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Islands of Sustainability in Time and Space

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Author Info

  • Kimberly Burnett

    ()
    (University of Hawai‘I Economic Research Organization (UHERO))

  • Lee Endress

    ()
    (Department of Economics, University of Hawaii)

  • Majah-Leah Ravago

    ()
    (Department of Economics, University of Hawaii)

  • James Roumasset

    ()
    (Department of Economics, University of Hawaii)

  • Christopher Wada

    ()
    (University of Hawai‘I Economic Research Organization (UHERO))

Abstract

We review the economics perspective on sustainable resource use and sustainable development. Under standard conditions, dynamic efficiency leads to sustainability of renewable resources but not the other way around. For the economic-ecological system as a whole, dynamic efficiency and intergenerational equity similarly lead to sustainability, but ad hoc rules of sustainability may well lead to sacrifices in human welfare. We then address the challenges of extending economic sustainability to space as well as time and discuss the factors leading to optimal islands of preservation regarding renewable resources. Exogenous mandates based on moral imperatives such as self-sufficiency and strong sustainability may result in missed win-win opportunities that could improve both the economy and the environment, as well as increase social welfare across generations.

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File URL: http://www.economics.hawaii.edu/research/workingpapers/WP_11-12.pdf
File Function: First version, 2011
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Bibliographic Info

Paper provided by University of Hawaii at Manoa, Department of Economics in its series Working Papers with number 201112.

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Length: 21 pages
Date of creation: 14 Sep 2011
Date of revision:
Handle: RePEc:hai:wpaper:201112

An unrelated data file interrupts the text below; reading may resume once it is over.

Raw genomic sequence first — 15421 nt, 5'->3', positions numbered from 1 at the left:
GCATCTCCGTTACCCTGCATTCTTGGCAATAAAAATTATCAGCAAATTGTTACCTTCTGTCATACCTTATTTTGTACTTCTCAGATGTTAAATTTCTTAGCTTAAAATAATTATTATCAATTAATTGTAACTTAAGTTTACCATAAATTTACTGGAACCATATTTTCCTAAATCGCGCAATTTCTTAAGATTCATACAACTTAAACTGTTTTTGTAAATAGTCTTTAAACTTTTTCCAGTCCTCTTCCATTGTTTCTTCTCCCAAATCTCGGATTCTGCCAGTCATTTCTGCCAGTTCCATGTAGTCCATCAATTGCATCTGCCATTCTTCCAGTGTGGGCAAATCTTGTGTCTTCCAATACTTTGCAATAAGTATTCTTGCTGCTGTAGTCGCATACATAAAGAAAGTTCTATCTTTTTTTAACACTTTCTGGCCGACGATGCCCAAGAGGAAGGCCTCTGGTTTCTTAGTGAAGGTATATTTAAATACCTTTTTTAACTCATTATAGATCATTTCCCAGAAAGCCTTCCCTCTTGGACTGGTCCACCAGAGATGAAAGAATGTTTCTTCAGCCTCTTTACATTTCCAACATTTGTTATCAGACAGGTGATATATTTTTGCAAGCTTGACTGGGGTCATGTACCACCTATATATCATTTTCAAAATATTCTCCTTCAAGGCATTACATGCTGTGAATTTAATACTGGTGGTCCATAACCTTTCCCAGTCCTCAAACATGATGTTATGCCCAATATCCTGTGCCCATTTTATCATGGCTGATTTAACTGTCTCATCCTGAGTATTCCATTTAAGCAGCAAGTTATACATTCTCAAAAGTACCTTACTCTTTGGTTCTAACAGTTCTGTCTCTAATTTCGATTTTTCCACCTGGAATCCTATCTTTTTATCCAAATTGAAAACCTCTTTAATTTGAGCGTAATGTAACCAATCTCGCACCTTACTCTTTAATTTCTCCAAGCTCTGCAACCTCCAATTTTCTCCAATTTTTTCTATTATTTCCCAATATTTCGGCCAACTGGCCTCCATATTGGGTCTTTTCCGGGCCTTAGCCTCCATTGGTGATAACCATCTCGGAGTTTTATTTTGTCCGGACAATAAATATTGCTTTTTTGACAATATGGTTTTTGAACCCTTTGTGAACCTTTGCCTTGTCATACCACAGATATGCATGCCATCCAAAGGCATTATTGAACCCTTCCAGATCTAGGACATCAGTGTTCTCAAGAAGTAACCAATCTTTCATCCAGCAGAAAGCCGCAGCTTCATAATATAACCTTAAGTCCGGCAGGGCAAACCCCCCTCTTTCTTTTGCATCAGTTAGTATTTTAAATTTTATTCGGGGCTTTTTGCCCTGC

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Related research

Keywords: Islands of sustainability; sustainable development; sustainability science; fisheries; forests;

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References

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  1. Sanchirico, James N. & Wilen, James E., 1999. "Bioeconomics of Spatial Exploitation in a Patchy Environment," Journal of Environmental Economics and Management, Elsevier, vol. 37(2), pages 129-150, March.
  2. Geoffrey Heal, 2010. "Reflections--The Economics of Renewable Energy in the United States," Review of Environmental Economics and Policy, Association of Environmental and Resource Economists, vol. 4(1), pages 139-154, Winter.
  3. Geoffrey Heal, 2009. "Climate Economics: A Meta-Review and Some Suggestions for Future Research," Review of Environmental Economics and Policy, Association of Environmental and Resource Economists, vol. 3(1), pages 4-21, Winter.
  4. Majah-Leah Ravago & James Roumasset, 2009. "Economic Policy for Sustainable Growth and Development vs. Greedy Growth and Preservationism," Working Papers 200909, University of Hawaii at Manoa, Department of Economics.
  5. Endress, Lee H. & Roumasset, James A. & Zhou, Ting, 2005. "Sustainable growth with environmental spillovers," Journal of Economic Behavior & Organization, Elsevier, vol. 58(4), pages 527-547, December.
  6. James Roumasset & Nori Tarui, 2010. "Governing the Resource: Scarcity-Induced Institutional Change," Working Papers 201015, University of Hawaii at Manoa, Department of Economics.
  7. John C. V. Pezzey, 1997. "Sustainability Constraints versus "Optimality" versus Intertemporal Concern, and Axioms versus Data," Land Economics, University of Wisconsin Press, vol. 73(4), pages 448-466.
  8. Costello, Christopher & Polasky, Stephen, 2008. "Optimal harvesting of stochastic spatial resources," Journal of Environmental Economics and Management, Elsevier, vol. 56(1), pages 1-18, July.
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Cited by:
  1. Lee Endress, 2013. "Sustainable Development and the Hawaii Clean Energy Initiative," Working Papers 2013-4, University of Hawaii Economic Research Organization, University of Hawaii at Manoa.

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